Choosing the right place to live in Italy is like surveying a dessert cart. Everything looks too good to pass up. A waiter might suggest a few specialties, but you’re always going to wonder what you missed. There are no bad choices among Italy’s cities and regions, though some are more practical than others. If you’re a career person, for instance, remote southern locations should probably be scratched off your list. Other places, like the choicest towns in Tuscany, will be financially out of reach for the average homeowner.

The following two chapters highlight Italy’s two largest cities, Rome and Milan, each of which offers greater numbers of job opportunities for foreigners. Then there are four chapters dedicated to the best of rural and small-town Italy: the northeastern-central regions of Veneto and EmiliaRomagna, the northwestern regions of Piedmont and Liguria, the center regions of Tuscany, Umbria, and Le Marche, and three regions from the South: Campania, Puglia, and Sicily.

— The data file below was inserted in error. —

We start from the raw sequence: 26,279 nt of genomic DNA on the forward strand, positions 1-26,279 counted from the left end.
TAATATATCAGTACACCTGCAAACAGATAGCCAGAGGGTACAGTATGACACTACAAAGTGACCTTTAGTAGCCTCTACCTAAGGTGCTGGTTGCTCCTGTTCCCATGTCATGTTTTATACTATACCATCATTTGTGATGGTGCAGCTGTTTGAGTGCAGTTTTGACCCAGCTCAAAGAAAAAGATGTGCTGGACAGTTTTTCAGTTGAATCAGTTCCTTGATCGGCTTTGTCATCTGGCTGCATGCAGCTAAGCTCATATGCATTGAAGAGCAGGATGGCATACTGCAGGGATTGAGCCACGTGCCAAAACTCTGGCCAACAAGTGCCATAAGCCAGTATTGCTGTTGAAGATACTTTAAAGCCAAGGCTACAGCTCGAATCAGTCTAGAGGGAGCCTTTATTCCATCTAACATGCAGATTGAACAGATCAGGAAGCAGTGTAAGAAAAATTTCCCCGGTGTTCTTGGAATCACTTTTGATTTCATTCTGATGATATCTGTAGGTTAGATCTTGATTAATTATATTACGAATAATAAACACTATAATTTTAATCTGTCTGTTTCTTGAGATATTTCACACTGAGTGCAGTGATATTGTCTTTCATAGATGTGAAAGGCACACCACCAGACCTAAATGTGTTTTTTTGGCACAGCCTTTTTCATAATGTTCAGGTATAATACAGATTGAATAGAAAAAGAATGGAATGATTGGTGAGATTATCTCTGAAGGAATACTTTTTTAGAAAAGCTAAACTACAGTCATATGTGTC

Venice and Florence are not covered. Though they are two of the most popular places to visit in Italy”and for good reason”they are not, in my opinion, the best places to live. Tourist season itself is one major reason to steer clear. The streets in both places are so crowded with English-speakers in the warmer months that it hardly feels like you ever left home. You’ll have to battle the crowds on the streets just to get a bottle of milk. (Disgruntled locals in Venice will tell you that even milk is hard to find, now that the tourist shops have overtaken the corner grocery stores). You’ll have to struggle with long lines at the train station. Veneto and Tuscany have so much to offer outside of their famous capitals that you might as well take advantage of these lesser-known places and live like a local, saving the tourism in Florence and Venice for weekends in the off-season.


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